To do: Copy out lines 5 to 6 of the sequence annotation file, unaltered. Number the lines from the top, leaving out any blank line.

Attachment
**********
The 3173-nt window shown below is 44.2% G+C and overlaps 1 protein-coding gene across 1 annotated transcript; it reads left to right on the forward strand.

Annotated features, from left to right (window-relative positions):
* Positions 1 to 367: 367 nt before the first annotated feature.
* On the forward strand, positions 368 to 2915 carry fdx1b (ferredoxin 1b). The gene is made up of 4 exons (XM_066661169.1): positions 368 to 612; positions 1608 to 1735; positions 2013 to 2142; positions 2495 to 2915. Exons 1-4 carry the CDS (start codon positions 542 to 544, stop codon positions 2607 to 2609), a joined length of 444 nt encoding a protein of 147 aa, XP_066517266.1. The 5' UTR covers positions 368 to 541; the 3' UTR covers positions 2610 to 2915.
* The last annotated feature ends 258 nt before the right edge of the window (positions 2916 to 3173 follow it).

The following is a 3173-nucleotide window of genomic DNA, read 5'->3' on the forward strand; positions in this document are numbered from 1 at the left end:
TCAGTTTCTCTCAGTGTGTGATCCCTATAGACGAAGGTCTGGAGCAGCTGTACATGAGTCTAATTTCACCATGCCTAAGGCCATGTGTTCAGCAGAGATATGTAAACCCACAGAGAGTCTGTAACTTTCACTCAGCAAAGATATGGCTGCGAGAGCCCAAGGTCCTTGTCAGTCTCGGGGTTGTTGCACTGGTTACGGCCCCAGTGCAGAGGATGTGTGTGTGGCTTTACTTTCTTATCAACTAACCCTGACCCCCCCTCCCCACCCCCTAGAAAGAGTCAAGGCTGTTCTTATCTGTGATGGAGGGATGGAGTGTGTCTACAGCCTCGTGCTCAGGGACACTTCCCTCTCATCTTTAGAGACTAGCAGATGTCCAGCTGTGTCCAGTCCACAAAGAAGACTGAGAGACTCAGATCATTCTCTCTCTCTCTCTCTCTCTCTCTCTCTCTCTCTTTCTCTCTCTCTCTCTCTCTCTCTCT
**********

* The last annotated feature ends 258 nt before the right edge of the window (positions 2916 to 3173 follow it).

The following is a 3173-nucleotide window of genomic DNA, read 5'->3' on the forward strand; positions in this document are numbered from 1 at the left end: